NAMS issues new position statement on calcium

January 22, 2007

Osteoporosis occurs most commonly in postmenopausal women, and the incidence increases with age. This concern has prompted the North American Menopause Society (NAMS) to issue a new evidence-based position statement on the role of calcium in peri- and postmenopausal women.

Osteoporosis occurs most commonly in postmenopausal women, and the incidence increases with age. This concern has prompted the North American Menopause Society (NAMS) to issue a new evidence-based position statement on the role of calcium in peri- and postmenopausal women.

NAMS' executive director Wulf H. Utian, M.D., said, "Adequate calcium intake, typically 1,200 mg per day in the presence of adequate vitamin D status, has been shown to reduce bone loss in peri- and postmenopausal women and to reduce fractures in postmenopausal women older than age 60 with low calcium intakes."

According to the position statement, adequate calcium is considered a key component of any bone-protective therapeutic regimen. The statement goes on to say that calcium has also been associated with beneficial effects in several nonskeletal disorders, primarily hypertension, colorectal cancer, obesity, and nephrolithiasis.

Robert Heaney, M.D., John A. Creighton University professor, Creighton University, Omaha, who served on NAMS' editorial board, told Drug Topics, "The average American consumes far less calcium than is appropriate. Calcium is important, and pharmacists need to recognize that and encourage people to increase their consumption of calcium." Emphasizing that food is the best source of calcium, he said, "If you don't get calcium from food, you should get it from supplements." He also recommended that patients buy brand-name calcium supplements.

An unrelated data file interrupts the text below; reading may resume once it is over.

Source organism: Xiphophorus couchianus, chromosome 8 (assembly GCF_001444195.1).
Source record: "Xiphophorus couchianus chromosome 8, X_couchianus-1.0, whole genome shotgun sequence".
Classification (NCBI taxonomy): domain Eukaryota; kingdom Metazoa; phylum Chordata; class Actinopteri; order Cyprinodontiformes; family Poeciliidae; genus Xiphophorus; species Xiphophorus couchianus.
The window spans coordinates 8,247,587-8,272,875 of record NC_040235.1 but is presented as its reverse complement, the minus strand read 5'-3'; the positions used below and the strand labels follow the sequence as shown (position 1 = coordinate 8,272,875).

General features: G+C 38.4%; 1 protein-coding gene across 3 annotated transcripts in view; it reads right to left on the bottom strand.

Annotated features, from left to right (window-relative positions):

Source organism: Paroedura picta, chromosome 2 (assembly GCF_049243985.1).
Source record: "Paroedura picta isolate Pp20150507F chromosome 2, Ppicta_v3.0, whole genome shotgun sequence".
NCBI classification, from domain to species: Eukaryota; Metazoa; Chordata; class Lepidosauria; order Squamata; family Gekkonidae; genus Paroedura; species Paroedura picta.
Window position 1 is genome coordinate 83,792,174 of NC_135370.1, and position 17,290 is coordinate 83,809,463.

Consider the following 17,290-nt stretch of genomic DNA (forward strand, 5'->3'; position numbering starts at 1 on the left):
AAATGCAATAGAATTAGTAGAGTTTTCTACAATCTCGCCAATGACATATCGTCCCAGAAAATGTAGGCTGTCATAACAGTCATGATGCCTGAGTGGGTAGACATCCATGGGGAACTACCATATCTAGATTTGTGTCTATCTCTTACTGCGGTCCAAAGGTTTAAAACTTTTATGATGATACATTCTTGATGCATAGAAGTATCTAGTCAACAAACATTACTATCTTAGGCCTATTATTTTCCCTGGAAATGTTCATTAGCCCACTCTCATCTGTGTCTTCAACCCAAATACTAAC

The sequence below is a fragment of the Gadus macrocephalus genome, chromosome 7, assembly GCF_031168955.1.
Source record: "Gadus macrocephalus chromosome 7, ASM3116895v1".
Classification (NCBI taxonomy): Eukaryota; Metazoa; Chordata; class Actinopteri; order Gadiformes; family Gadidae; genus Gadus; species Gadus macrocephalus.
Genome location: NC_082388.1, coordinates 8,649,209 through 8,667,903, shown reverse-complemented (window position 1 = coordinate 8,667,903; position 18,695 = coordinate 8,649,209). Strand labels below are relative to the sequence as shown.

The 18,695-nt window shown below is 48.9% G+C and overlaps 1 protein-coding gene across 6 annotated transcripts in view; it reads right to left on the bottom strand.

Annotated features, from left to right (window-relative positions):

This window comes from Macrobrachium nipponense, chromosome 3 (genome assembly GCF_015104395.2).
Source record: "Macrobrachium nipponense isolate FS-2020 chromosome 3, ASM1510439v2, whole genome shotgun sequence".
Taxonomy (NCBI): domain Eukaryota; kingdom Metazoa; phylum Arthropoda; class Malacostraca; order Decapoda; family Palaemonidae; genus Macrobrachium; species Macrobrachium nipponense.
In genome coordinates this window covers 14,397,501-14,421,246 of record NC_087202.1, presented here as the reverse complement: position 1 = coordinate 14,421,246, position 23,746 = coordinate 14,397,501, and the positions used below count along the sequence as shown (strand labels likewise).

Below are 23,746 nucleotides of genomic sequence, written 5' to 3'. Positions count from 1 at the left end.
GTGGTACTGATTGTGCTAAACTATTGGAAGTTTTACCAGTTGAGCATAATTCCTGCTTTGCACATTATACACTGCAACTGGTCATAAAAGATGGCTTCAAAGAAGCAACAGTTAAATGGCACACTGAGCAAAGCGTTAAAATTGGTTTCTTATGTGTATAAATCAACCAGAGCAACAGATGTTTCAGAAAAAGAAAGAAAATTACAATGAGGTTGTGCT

Heaney advised that adults consume 1,200 mg to 1,500 mg of calcium per day. "There is no harm if you go above that amount within limits, but the important thing is to get a fixed amount of calcium from some source," he said. Calcium has beneficial effects on multiple body systems, he said, and although "the effects tend to be small, they add up."

Heaney pointed to a study of the Dietary Approaches to Stop Hypertension (DASH) diet, funded by the National Heart, Lung & Blood Institute. "The study showed that if individuals are on a diet that is high in fruits and vegetables and three servings of low-fat dairy products a day, their blood pressure could be lowered as much as if they were on standard pharmacotherapy," he said.

Emphasizing that there are many factors that cause hypertension, Heaney cautioned, "Calcium is not a magic bullet, and we don't want to oversell calcium. All of the effects are going to be small, but they add up. If you have fewer cases of hypertension, stroke, and morbid obesity, you are much better off," he said.

Michelle Warren, M.D., medical director, Center for Menopause, Hormone Disorders, and Women's Health, reviewed the position statement for NAMS. She said that there is evidence calcium reduces certain kinds of cancer, particularly rectal cancer. "Calcium is very important, because as you get older, you don't absorb quite as much," she said, adding that as people age, they also become vitamin D-insufficient or deficient. "Vitamin D is extremely important, and it controls how much calcium you absorb. It's more important than we ever realized, and calcium is important as well. For older people, it becomes more important."

Finally, NAMS' statement calls for using a multidisciplinary approach that includes many health professionals to help educate and reinforce bone-health messages. They can serve as a valuable, cost-effective means to improving calcium intake and to providing education about nutrition strategies for optimizing bone health.

A copy of NAMS' position statement can be viewed at http://www.menopause.org/aboutmeno/consensus.htm.